Printed Textiles From Kinngait Studios
Textile Museum of Canada and West Baffin Eskimo Cooperative
Toronto, Ontario, and Kinngait, Nunavut

The 2019–22 exhibition Printed Textiles from Kinngait Studios tells the little-known story of a group of Inuit artists and printmakers who produced a collection of bold graphic textiles in Kinngait, Nunavut, in the 1950s and 1960s—a period of social change that disrupted traditional language and relationships to the land. 

While the exhibition was closed to visitors for several months due to the COVID-19 pandemic, the Textile Museum of Canada took steps to bring the exhibition to the public with digital access for exploration and engagement. A virtual exhibition tour, along with a digital app featuring interviews with artists from Kinngait, images of their artworks and highlights of different aspects of Inuit culture, expanded the reach of the exhibition.

Conceived and presented as a project that centres Inuit voices, expertise and engagement, the Textile Museum of Canada’s partnership with the West Baffin Eskimo Cooperative made possible a process of collaboration with the Kinngait community. This resulted in mutually beneficial research, educational programs and an exhibition tour. Contemporary artists from Kinngait and other parts of Nunavut opened up conversations about the continued significance of these early printed fabrics and their importance in the history of Inuit cultural heritage today.

Governor General’s History Award for Scholarly Research

Dammed: The Politics of Loss and Survival in Anishinaabe Territory
Brittany Luby
Guelph, Ontario

In Dammed: The Politics of Loss and Survival in Anishinaabe Territory, Brittany Luby offers a vivid and timely illustration of the embodied legacies of settler colonialism on the bodies, lands and lives of Indigenous peoples. Her analysis of the Treaty 3 region in Northwestern Ontario centres an area usually treated as peripheral in both official decision making and historical scholarship, and the resulting portrait of post-war hydroelectric development powerfully challenges the dominant narrative of universal post-Second World War prosperity in Canada.

The book is engaging and accessibly written, draws on deep and wide research in both oral and written sources, and makes important contributions to environmental history, women’s history and Indigenous studies. Along the way, Luby reveals the many ways in which the Anishinabeg of Dalles 38C Indian Reserve (who supported this research) saw their own ability to economically thrive persistently undermined by efforts designed to boost the prosperity of non‑Indigenous people elsewhere in the region.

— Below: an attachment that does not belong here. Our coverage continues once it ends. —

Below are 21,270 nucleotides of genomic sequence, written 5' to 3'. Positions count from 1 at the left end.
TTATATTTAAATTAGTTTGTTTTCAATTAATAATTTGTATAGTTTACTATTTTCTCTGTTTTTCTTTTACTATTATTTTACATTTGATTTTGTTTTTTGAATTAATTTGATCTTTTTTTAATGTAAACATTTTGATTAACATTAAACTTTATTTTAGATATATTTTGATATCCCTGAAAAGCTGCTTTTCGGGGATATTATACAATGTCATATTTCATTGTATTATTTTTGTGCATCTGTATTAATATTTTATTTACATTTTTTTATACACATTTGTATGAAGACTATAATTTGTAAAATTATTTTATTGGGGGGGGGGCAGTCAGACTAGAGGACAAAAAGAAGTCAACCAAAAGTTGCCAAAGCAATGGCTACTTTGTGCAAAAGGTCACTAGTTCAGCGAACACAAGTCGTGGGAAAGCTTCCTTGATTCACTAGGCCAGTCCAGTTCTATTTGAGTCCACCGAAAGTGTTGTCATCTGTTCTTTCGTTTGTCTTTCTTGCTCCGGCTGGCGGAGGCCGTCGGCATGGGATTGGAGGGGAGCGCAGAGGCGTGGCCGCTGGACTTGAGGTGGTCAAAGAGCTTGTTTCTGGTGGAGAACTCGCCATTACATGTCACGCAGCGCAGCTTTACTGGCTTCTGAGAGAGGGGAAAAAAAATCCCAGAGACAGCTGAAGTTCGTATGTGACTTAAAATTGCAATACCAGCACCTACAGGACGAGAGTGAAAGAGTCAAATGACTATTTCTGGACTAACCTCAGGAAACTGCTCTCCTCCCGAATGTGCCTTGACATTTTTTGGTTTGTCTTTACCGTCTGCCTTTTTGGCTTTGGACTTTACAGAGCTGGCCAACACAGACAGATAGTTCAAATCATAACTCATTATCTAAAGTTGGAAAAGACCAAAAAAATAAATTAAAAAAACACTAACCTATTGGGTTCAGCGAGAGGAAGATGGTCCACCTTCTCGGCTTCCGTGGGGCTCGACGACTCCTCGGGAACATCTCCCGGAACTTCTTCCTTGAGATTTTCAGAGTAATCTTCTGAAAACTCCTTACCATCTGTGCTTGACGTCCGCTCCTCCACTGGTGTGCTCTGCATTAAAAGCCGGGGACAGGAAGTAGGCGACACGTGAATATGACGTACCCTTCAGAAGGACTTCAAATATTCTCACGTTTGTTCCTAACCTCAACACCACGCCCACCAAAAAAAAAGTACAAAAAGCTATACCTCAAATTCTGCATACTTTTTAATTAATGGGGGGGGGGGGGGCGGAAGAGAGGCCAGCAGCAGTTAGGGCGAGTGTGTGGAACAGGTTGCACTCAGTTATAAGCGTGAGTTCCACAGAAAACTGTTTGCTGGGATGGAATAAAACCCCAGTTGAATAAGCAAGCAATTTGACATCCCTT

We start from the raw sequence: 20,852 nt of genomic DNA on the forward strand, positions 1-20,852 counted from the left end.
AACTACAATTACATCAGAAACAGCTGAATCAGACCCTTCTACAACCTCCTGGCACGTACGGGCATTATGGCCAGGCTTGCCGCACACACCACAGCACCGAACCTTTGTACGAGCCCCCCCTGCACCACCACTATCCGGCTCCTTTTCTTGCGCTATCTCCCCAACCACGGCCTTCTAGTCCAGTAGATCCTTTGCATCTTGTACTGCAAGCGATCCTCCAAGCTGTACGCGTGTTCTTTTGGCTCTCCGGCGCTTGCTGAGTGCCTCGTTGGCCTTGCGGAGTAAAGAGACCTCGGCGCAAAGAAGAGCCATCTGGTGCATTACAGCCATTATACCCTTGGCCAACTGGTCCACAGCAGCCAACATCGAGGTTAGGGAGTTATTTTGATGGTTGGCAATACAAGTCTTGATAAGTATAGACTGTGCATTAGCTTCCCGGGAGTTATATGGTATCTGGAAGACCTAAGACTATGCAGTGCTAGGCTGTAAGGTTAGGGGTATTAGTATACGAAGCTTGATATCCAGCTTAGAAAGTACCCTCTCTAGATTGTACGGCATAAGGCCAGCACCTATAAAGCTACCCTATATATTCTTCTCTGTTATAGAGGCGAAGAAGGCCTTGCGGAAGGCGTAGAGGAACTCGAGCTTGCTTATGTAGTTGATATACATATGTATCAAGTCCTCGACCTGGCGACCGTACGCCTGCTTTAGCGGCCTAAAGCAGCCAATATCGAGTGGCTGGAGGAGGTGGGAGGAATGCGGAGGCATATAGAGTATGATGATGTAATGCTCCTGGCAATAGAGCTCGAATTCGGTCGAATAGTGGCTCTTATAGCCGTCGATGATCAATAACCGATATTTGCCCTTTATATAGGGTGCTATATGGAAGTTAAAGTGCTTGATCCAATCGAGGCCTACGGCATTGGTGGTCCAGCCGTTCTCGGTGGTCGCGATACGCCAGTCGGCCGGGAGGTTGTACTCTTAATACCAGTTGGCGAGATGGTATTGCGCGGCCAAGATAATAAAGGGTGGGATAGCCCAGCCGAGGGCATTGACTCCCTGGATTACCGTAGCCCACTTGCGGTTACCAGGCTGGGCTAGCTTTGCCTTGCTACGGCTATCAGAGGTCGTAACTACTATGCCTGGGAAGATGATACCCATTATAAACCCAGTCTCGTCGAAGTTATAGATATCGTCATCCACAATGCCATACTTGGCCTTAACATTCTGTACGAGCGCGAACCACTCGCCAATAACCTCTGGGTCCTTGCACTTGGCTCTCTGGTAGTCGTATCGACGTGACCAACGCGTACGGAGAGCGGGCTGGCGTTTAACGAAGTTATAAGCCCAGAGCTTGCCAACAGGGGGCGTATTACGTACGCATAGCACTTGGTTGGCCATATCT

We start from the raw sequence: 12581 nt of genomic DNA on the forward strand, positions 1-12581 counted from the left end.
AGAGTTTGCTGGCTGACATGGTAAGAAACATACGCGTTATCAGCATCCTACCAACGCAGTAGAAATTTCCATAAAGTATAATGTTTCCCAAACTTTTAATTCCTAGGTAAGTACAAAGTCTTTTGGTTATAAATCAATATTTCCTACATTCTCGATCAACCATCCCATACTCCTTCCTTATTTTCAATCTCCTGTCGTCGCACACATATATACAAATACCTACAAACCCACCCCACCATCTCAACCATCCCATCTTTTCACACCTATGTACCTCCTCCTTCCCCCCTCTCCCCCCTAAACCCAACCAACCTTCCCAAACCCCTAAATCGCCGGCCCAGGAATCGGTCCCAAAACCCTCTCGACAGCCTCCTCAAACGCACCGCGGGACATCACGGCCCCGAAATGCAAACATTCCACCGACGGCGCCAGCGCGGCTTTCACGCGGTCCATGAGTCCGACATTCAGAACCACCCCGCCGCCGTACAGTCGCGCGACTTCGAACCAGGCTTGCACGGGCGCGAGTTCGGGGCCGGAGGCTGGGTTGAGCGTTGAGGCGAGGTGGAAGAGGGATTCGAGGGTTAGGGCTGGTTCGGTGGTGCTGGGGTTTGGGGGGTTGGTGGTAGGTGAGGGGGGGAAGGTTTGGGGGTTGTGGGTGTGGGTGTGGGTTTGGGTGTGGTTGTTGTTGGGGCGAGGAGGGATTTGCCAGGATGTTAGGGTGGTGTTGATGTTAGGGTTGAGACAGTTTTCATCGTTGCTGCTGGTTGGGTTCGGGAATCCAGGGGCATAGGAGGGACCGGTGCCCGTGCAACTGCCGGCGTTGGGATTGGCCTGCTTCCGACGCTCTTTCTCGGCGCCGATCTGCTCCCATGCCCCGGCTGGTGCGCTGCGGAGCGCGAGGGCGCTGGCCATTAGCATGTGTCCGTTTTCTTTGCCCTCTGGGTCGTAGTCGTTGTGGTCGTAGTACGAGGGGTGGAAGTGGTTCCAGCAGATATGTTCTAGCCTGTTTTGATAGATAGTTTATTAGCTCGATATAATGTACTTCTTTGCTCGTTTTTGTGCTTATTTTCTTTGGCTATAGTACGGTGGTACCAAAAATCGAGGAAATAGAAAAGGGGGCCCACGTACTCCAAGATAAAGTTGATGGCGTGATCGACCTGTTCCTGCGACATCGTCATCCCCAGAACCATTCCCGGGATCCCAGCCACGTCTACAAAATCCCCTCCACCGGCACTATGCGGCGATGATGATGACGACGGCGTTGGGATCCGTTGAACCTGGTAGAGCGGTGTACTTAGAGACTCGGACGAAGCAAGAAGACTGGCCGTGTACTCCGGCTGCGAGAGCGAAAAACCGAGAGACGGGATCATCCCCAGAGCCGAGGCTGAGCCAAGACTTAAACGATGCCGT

As Niisaachewan Anishinaabe Nation Chief Lorraine Cobiness writes in the foreword: “When we teach history, we build common ground for the process of reconciliation.” For this reason, Dammed not only represents exemplary scholarship, but also deserves to be read and meditated upon by audiences well beyond the historical community.

Governor General’s History Award for Popular Media: The Pierre Berton Award

Murray Sinclair, C.C., M.S.C.
St. Andrews, Manitoba

The Honourable Murray Sinclair is a former lawyer, judge and Canadian senator, and is currently the Chancellor of Queen’s University. A member of the Peguis First Nation in Manitoba, Sinclair served as the chair of the Truth and Reconciliation Commission of Canada from 2009 to 2015, an investigation involving several thousand Indigenous witnesses who offered testimony to bring to light systemic abuses to Indigenous people in Canadian society, and specifically within the Indian residential school system. Sinclair’s work in deepening awareness of Canada’s shared and difficult history, coupled with a relentless commitment to build a better country moving forward, has restored forgotten and suppressed truths of the past.

The combined work of Sinclair and the Truth and Reconciliation Commission was monumental in scale and scope, having created unique historical archives that document the experiences of multiple generations of Indigenous people. The records in their many forms give voice to grief and hurt, resilience and renewal. Furthermore, the Commission’s work, with its 94 calls to action, has been crucial in revealing the need for a new national narrative. Sinclair’s articulation of that mission has helped to create a profound shift in many Canadians’ understandings of this country’s history, while also charting a path forward based on respect, reciprocity and good relations. The work of history, Sinclair has shown us, must play a critical role in fulfilling the imperative of reconciliation.

Governor General’s History Awards - 2022 Recipients

Governor General’s History Awards for Excellence in Teaching

Cynthia Bettio
Our Lady Queen of the World Catholic Academy, Richmond Hill, Ontario

Among her peers, Cynthia Bettio is recognized for her pedagogical knowledge, leadership and creativity, and for designing projects that have real-world applications and benefits. Bettio’s students undertook a year-long project to investigate Canadian history from 1914 to the present through the lens of traditionally underrepresented groups, including Indigenous people, racialized Canadians and women. The course content was divided into six time periods, and students investigated each time period from the perspective of a different minority group. For each time period, students designed their own open-ended inquiry question, practised applying one of the six historical thinking concepts to their research and completed a short video reflection to document their learning process.